As I walked away from the information desk, with directions to the bus stop in my hand, I still felt the immense weight of anxiety. I bought my ticket to Aix-en-Provence, briefly stumbling with the funny new currency. As I placed my bags under the bus, it was if a small weight was lifted from shoulders. As I sat on the bus, by the window, I stared out into the country. For the first time since I had arrived in France, I felt excited about the adventures that awaited me. As the bus began the journey from the Marseilles airport to Aix-en-Provence, I began my own personal journey towards self-discovery.

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JustDude
Posts: 354
Joined: Wed Jan 02, 2008 10:07 pm

Re: Personal Statement Samples

Postby JustDude » Tue Jun 17, 2008 9:21 pm

B5A2D1 wrote:PLEASE PRETTY PLEASE BE NICE...but constructive...

I just took the LSAT on Monday and I've decided to focus my energy on the next step in the law school process as I wait for my scores...

My stats:
3.1 (Top 20 private school) hoping to raise it to at least a 3.2
last Kaplan practice test before real LSAT: 157

First draft of a personal statement written in about an hour:
wondering if its a good topic to give insight on my personality, what needs to be added, changed, whatever... probably has typos/errors

As I stood in the unfamiliar airport with my two overweight bags looking around, tears rushed to my eyes. For the first time in my life, I felt completely alone. I stood still for five minutes praying that someone would recognize the confusion and come to my rescue. However, my waiting and praying continued on unanswered. It was time for me to get it together, fast. I struggled with my bags and headed to the information desk, trying to remember what I needed to ask and translate it in my head at the same time. “Ou est l’autobus pour Aix-en-Provence?” I repeated this it seems 20 times as I waited in line. “Ou est l’autobus pour Aix-en-Provence?” Finally, it was my turn. BLANK. Six years of French simultaneously escaped my mind. I can only imagine how I looked to the woman behind the desk. I still to this day remember how I felt. My hands were sweaty and aching from the death grip I had on my suitcases. I had been long forewarned about con artists who preyed on unsuspecting tourists. Everywhere I went I was constantly looking over my shoulder paranoid. My heart was racing triple time from anxiety. For the first time in my life, I was thousands of miles away from home. My cell phone was vastly out of its range leaving no outlet to phone home and hear my mother’s assuring voice telling me I could do this. My mind was working in overdrive. The loudness of the airport, the rushing people, and the foreign language all combined to give me the biggest headache of my life. As I stepped to the counter and gathered my thoughts, I realized I was no longer in Memphis. I had stepped out into the great unknown all alone. I still could not remember my rehearsed phrase, but luckily for me the French woman at the desk spoke English. Upon hearing her welcoming “Hello” spoken with a thick French accent, I knew I could do this.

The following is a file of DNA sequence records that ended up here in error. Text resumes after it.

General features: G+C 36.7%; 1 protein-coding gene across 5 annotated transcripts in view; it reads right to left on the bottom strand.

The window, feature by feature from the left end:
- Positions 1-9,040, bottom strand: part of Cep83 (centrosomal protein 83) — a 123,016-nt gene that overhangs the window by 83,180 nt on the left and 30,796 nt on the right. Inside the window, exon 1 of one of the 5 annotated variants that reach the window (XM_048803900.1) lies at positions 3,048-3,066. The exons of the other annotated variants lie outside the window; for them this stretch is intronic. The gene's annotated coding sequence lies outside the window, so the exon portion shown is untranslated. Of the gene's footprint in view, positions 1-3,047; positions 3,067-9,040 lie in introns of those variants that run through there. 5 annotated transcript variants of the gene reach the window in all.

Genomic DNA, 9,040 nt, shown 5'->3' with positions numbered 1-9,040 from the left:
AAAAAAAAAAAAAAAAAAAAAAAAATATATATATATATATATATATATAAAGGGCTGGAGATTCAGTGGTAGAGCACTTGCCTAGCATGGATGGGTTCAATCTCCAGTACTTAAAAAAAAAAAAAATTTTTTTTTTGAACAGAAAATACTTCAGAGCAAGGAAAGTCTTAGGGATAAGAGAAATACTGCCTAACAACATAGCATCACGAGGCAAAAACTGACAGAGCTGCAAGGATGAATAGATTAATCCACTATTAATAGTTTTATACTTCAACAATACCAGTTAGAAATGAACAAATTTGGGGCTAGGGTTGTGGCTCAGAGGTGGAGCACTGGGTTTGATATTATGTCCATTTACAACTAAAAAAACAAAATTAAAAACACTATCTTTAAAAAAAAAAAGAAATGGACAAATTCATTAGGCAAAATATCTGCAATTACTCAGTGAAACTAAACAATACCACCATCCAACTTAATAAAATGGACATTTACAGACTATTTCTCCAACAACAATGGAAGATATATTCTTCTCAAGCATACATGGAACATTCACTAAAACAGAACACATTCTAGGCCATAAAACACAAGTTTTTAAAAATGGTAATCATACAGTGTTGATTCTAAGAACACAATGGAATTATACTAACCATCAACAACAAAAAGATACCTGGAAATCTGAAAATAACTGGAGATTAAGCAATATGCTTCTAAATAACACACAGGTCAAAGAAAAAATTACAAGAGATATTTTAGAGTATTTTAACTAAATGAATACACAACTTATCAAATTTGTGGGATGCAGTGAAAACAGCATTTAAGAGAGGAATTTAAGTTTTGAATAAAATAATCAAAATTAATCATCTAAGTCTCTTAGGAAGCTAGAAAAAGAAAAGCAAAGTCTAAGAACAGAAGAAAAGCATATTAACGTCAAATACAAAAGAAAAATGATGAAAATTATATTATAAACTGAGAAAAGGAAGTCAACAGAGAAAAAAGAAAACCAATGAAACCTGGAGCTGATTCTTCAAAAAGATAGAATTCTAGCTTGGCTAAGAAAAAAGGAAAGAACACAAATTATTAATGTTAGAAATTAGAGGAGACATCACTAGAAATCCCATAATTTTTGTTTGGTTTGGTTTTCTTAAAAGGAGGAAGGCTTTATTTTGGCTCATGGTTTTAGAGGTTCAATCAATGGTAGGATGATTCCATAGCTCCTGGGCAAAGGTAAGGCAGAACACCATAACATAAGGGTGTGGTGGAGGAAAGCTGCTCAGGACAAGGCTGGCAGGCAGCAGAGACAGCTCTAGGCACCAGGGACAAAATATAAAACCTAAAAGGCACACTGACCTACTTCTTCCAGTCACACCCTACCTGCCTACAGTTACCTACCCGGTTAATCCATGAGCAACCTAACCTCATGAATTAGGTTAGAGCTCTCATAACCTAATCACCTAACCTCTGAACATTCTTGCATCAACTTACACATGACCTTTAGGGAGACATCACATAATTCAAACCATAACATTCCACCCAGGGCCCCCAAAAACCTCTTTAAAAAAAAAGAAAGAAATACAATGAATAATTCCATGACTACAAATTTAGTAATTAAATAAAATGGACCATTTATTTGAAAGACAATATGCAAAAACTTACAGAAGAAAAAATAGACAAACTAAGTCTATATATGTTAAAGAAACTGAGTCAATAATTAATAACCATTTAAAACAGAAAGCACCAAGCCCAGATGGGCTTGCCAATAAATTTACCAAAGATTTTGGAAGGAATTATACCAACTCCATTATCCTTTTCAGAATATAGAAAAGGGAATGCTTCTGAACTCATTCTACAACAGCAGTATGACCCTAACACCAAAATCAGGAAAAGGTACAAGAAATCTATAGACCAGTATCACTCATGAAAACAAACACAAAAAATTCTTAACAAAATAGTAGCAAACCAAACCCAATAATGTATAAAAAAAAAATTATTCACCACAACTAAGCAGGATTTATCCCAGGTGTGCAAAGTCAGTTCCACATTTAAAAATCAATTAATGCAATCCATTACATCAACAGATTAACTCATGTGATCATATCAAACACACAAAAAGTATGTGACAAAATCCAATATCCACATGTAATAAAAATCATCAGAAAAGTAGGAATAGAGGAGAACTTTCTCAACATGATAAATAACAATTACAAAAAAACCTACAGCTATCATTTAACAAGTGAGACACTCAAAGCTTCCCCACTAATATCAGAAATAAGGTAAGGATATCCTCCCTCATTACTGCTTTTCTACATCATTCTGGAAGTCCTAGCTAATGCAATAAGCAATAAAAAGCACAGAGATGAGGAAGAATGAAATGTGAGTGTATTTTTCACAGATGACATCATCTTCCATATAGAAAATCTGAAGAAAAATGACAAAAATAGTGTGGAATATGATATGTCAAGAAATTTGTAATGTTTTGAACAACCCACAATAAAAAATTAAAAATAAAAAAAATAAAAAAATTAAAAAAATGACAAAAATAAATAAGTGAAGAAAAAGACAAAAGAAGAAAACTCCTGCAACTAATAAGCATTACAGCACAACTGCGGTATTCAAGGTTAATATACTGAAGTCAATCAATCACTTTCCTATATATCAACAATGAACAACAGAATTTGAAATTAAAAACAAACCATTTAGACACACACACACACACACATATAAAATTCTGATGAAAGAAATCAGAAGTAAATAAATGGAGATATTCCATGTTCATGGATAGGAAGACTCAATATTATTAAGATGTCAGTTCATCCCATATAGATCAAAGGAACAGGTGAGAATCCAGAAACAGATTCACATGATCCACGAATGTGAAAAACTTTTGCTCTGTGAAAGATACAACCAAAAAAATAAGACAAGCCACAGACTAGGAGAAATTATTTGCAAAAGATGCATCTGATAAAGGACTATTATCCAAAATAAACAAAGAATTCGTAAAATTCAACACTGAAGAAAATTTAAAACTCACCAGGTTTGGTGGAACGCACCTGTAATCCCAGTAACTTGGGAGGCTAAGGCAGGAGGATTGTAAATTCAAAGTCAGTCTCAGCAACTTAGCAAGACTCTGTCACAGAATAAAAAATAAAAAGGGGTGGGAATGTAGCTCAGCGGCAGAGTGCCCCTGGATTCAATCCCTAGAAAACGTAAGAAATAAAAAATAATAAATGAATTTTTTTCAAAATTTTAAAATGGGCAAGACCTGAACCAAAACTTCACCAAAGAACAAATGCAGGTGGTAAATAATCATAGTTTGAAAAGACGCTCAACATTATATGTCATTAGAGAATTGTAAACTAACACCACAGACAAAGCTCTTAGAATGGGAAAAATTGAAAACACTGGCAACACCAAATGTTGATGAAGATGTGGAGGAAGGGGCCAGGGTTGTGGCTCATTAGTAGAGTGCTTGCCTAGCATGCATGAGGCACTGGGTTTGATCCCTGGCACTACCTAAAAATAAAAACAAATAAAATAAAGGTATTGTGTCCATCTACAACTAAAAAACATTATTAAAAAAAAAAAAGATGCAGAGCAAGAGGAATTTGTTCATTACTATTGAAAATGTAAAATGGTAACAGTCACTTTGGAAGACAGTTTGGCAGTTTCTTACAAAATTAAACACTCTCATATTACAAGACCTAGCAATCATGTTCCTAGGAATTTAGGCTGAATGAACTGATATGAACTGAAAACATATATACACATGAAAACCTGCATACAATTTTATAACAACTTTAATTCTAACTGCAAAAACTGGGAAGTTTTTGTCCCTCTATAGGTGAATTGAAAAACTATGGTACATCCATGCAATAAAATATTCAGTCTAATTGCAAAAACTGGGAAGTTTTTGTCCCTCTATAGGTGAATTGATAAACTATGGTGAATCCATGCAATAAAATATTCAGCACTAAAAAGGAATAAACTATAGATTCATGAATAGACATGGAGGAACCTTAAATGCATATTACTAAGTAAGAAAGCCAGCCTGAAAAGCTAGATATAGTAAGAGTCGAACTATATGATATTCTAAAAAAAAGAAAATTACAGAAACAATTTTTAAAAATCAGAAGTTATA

The semester I spent in Aix-en-Provence may very well be the most rewarding experience of my life. While studying French and Political Science in France for three months, I was awarded a once in a lifetime opportunity to travel throughout Europe. Most people in my family have never traveled outside of Tennessee let alone outside of the States. I knew I had to make the most of this time, seeing and learning as much as I could. Though I got to see the Eiffel Tower in Paris, the Royal Palace in Madrid, Buckingham Palace in London, and even the souqs of Morocco, none of these trips or experiences were my greatest. My greatest experiences in Europe took place in the small town of Aix-en-Provence, every day. The 100 days I spent living in this town taught me more about myself than my 20 years on Earth. I often say that going to Vanderbilt took me out of my environment, but truthfully Vanderbilt feels just like home compared to Aix. Everyday was a learning experience whether I was going to the boulangerie (bakery) or attempting to get a French library card. I learned that I could survive in an unfamiliar place even with a language barrier. I also learned to enjoy my time alone. In the US, I was constantly with friends and family, the computer, my cell phone, and the television. In France, I had ample alone time to reflect what I wanted to do with my life. I have always had a plan. Graduate with Honors at the top of my class at Craigmont High School. Check. Vanderbilt. Check. Law School. Law Firm. United Nations. Retirement. It was in these moments alone in France walking down the cobblestone streets or just staring out of my fourth floor apartment window that I truly decided that law school was really what I wanted. I always said I wanted to go to law school, but had begun to question my dedication to achieving the goal. I had become stagnant, satisfied for the first time in my life with being a B student, lacking motivation to improve, accepting the excuse that I went to Vanderbilt and that’s why my grades were lower, and unworried about getting into law school, relying on my seemingly good luck to get me where I wanted to be. It was in France that I rededicated myself to my law school dream. I focused myself with a newfound strength stemming from the knowledge that I can do whatever I set my mind towards doing. The fall semester of my junior year at Vanderbilt, I set out to conquer a foreign country arming myself with an intermediate knowledge of the language and culture and a willingness to adapt to change.